In another example, it makes perfect sense for a variety of competitive Wall Street firms to collaborate in the development of the commodity messaging platform AMQ. They can spend cost-shared dollars to achieve a highly scalable commodity product.

To look briefly at one more model, the dynamics of today’s commercial markets also make the model(s) pursued by JBOSS and OpenSQL make sense as well. Essentially these companies conduct near-traditional product development but open the process to intentionally achieve commoditization of the product for wide distribution and then make money on ancillary services or related products (and also gain the benefits of an engaged participating user group).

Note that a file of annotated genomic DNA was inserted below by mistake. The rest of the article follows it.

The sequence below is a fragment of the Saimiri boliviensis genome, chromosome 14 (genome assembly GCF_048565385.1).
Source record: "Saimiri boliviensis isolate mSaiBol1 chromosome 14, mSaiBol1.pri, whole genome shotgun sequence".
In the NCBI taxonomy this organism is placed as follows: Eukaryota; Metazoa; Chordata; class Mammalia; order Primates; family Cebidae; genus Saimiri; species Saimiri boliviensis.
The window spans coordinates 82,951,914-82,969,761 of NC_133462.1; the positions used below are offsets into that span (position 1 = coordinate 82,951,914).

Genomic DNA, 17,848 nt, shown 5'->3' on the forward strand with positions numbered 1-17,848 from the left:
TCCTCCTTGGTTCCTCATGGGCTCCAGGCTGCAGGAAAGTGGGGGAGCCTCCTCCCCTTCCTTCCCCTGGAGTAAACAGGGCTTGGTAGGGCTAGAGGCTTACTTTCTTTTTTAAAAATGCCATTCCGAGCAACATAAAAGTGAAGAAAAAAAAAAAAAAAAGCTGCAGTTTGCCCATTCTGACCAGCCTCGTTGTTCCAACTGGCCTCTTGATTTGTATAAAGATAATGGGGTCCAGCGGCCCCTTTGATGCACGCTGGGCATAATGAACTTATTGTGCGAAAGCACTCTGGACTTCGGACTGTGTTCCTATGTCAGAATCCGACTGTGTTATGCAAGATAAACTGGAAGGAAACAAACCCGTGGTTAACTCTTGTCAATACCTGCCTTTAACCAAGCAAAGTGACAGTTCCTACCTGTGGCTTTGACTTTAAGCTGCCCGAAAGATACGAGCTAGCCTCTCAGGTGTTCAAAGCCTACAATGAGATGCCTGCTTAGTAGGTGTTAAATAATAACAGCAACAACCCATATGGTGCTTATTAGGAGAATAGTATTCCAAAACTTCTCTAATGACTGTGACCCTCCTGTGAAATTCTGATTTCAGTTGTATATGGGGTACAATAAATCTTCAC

Would any of these models make sense for the DoD in the context of infrastructure such as SOSCOE?

Could Boeing act like IBM or Sun and essentially manage an open source community (either gated within the DoD contracting community or wide open) to “layer” the needed additional capabilities on top of Linux?

Could they act like JBOSS and essentially do what they are doing now but open the repository and process to the community (again, gated or not depending on the sensitivity of the effort)?

Or, could Boeing be eliminated from the process altogether by simply having the FCS application development community coordinate their own efforts to develop some or all of SOSCOE as an OSS collaborative community?

I will address the advantages and barriers to each of these models as the basis for future posts.